Try something new

State Gym climbing wall

Sophomore Kevin Garter of Bettendorf ponders his next move during a recent climb on the rock wall at State Gym, one of three indoor facilities operated by recreation services. ISU faculty and staff may purchase rec passes -- by the year, semester, month or week -- and use any of the facilities, including group fitness classes. Pass rates and signup info are online.

Wondering when the "quiet" times are? Rec services' Jenny Pollard suggests scheduling your workouts between 6 a.m. and noon, or from 1 to 2:30 p.m. The rec facilities attract more students after 3 p.m. every day. Photo by Christopher Gannon.

Visits scheduled for library dean finalists

Four finalists have been named in the search for the next dean of the University Library. They are:

  • Maggie Farrell, dean of libraries, University of Wyoming
  • Beth McNeil, professor and associate dean for academic affairs, Purdue University Libraries
  • Marilyn Moody, professor and dean of the University Library, Portland State University
  • Jeff Steely, associate dean of libraries, Baylor University

"We are pleased to bring four outstanding finalists to campus," said David Spalding, dean of the College of Business who co-chairs the search committee with associate provost Dawn Bratsch-Prince. "I am excited for them to meet the university community and share their visions for moving the University Library to the next level.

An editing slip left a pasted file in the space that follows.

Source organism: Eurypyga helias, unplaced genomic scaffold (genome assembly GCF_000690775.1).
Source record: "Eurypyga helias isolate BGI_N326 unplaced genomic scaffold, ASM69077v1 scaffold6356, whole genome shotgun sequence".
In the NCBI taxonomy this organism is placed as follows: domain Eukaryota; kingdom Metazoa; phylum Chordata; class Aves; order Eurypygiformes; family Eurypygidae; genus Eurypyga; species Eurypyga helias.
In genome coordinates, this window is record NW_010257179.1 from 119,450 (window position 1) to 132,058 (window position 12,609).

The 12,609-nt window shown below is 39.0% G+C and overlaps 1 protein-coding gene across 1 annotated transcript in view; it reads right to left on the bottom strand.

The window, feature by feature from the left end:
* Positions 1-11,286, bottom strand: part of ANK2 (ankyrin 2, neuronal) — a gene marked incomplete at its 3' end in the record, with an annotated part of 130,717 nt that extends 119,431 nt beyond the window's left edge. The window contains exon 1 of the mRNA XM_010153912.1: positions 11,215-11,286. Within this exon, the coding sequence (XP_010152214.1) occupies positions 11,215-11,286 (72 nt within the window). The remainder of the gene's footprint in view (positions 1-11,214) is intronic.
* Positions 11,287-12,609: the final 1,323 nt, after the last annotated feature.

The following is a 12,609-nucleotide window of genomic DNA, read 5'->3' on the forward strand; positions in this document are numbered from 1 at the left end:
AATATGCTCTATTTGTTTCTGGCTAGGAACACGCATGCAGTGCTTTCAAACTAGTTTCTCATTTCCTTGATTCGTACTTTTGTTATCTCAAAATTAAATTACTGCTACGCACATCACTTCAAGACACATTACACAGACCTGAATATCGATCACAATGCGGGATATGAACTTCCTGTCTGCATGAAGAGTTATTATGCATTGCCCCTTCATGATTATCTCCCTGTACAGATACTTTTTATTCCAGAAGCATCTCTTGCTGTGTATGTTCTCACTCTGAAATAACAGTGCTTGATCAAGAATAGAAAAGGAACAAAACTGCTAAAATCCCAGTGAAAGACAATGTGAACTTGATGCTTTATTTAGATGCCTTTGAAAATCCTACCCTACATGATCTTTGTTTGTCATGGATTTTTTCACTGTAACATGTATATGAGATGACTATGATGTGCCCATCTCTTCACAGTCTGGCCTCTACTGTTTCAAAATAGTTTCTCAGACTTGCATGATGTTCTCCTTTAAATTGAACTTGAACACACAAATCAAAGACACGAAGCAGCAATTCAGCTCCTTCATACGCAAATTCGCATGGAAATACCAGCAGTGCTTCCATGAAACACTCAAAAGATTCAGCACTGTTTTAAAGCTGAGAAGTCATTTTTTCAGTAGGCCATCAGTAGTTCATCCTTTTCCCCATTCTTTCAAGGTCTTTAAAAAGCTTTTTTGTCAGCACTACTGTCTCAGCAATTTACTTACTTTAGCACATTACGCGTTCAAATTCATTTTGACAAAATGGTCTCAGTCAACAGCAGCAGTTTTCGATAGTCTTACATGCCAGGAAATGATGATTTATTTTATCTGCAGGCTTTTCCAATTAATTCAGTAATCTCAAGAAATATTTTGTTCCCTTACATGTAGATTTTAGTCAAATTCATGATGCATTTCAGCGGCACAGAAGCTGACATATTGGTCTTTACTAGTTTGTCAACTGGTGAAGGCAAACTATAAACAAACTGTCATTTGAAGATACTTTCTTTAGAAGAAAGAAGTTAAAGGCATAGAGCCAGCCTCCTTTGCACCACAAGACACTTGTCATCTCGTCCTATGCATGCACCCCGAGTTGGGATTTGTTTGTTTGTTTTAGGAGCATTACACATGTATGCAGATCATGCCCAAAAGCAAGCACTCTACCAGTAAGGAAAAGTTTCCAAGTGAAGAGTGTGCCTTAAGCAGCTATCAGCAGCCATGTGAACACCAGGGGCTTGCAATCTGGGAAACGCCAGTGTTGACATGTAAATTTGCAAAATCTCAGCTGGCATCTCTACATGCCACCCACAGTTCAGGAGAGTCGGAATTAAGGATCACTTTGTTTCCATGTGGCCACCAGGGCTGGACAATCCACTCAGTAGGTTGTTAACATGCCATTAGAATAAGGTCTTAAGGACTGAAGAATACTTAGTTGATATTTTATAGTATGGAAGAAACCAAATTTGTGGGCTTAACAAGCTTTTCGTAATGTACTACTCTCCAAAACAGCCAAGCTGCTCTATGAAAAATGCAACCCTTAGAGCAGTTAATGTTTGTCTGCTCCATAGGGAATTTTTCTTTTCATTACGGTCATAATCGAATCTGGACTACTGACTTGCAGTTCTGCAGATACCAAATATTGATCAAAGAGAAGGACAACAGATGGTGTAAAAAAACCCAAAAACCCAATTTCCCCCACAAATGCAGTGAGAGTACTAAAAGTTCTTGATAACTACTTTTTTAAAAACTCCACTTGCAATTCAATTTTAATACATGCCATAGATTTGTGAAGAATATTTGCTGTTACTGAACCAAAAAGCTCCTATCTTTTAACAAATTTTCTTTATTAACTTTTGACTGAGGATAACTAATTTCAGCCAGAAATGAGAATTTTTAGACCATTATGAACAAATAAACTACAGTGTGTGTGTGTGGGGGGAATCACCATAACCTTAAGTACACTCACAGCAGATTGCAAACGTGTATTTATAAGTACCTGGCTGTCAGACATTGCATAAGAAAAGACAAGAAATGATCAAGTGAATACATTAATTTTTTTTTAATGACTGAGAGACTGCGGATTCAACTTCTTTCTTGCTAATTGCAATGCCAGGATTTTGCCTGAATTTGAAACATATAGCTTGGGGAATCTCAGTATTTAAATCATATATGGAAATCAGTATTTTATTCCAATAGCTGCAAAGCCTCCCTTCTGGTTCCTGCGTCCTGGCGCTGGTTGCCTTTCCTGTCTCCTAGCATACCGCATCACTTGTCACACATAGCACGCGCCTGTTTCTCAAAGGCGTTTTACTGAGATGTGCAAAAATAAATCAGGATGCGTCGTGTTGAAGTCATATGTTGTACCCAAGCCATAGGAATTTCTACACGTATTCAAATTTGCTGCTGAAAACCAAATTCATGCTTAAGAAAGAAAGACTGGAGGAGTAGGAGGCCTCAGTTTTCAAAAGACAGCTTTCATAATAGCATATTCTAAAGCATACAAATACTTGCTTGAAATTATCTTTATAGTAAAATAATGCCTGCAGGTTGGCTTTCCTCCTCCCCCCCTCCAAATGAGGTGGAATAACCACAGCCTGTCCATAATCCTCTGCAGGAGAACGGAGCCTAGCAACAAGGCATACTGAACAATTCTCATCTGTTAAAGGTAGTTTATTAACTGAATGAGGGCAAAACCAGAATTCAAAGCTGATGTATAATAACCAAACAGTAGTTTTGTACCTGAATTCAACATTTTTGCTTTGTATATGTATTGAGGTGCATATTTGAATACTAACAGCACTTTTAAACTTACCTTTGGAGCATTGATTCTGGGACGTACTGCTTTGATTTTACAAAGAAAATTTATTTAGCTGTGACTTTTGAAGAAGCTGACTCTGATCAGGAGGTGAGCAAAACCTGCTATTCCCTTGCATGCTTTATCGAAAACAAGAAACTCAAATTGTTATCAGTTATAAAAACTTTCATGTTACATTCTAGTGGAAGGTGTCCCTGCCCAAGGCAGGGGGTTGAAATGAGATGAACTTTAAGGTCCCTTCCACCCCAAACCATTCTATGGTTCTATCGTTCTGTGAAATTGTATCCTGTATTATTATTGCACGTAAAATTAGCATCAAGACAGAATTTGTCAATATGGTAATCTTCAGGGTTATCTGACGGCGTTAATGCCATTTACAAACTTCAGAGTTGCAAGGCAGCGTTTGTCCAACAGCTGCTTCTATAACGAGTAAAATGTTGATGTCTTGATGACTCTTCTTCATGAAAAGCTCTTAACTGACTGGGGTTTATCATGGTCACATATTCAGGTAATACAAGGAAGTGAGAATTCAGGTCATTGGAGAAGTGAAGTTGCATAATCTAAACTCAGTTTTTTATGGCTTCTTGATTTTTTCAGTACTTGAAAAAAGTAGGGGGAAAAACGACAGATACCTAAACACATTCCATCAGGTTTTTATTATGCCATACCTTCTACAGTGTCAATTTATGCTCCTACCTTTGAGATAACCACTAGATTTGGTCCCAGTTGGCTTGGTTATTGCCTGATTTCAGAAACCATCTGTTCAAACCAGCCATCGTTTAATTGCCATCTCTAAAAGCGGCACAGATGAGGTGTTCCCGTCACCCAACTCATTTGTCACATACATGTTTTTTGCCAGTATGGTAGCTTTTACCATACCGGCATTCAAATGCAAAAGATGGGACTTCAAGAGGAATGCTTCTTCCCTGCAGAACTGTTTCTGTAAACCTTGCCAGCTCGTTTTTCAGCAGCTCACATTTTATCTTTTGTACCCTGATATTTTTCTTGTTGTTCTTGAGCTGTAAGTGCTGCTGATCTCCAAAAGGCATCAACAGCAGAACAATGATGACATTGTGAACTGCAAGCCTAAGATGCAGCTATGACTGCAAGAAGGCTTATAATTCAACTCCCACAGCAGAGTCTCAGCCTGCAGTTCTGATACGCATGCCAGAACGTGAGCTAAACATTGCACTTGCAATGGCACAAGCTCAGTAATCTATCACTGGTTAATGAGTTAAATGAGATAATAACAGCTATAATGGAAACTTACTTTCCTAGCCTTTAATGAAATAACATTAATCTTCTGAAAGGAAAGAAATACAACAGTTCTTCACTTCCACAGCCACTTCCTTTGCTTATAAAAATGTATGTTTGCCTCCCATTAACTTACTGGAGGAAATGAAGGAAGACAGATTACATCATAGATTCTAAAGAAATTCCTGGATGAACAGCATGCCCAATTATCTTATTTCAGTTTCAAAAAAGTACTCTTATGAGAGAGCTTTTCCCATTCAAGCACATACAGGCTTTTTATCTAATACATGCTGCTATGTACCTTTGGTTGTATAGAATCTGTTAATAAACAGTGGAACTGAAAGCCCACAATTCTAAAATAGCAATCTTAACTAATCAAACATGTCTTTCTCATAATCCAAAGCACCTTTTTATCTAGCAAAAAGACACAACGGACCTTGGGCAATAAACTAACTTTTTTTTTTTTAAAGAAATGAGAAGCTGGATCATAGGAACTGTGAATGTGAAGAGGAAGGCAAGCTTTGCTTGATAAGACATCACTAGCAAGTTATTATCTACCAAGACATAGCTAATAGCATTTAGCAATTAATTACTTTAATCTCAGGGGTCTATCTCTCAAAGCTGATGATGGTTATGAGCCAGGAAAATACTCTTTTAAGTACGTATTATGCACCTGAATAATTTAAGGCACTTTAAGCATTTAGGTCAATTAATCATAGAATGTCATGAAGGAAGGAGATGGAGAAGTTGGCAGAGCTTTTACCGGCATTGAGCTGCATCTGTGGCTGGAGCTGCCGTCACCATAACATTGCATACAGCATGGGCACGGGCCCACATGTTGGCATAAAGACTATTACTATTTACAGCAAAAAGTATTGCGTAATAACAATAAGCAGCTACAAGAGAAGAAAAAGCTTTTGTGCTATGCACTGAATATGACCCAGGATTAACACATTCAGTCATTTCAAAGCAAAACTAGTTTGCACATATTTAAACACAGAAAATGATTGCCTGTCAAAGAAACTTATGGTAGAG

"On behalf of the search committee, I encourage students, faculty and staff, and the entire campus community, to attend the open forums and provide feedback," Spalding said.

Farrell will be on campus Feb. 26-27; McNeil on March 2-3; Steely on March 4-5; and Moody on March 9-10. Each will meet with members of the university community and University Library, and participate in an open forum. The open forums will begin at 3 p.m. in 2019 Morrill Hall on the following dates:

  • Farrell, Feb. 26
  • McNeil, March 2
  • Steely, March 4
  • Moody, March 9

Those who wish to submit comments on the finalists should complete an evaluation by noon on Monday, March 16. The online evaluation form will be available on the search website.

About the finalists

Maggie Farrell


Farrell has served as dean of libraries at the University of Wyoming since 2002. Her career also included positions at Montana State University; the U.S. Government Printing Office's Library Programs Service; University of Nevada, Las Vegas; Dalhousie University, Nova Scotia, Canada; and Arizona State University.

Farrell earned a bachelor's degree in American studies from the University of Missouri, Kansas City, and master's degree in library science and public administration from the University of Arizona. She also completed programs in German and Russian language studies.

Beth McNeil


McNeil has served as associate dean for academic affairs at the Purdue University Libraries since 2009. Her career included library positions at the University of Illinois, Urbana-Champaign; Bradley University and the University of Nebraska, Lincoln.

McNeil earned a bachelor's degree in English and a master's in library and information science from the University of Illinois. She has also completed a doctoral program in human sciences, with a focus on leadership studies, at the University of Nebraska.

Marilyn Moody


Moody has served as dean of the University Library at Portland State University since 2012. Her previous service includes positions at Boise State University, where she served as library dean, as well as at the University of California, Santa Barbara; University at Buffalo (State University of New York); Rensselaer Polytechnic Institute; Iowa State University and Miami University.

Moody earned a bachelor's degree in the teaching of social studies and a master's in library science from the University of Illinois.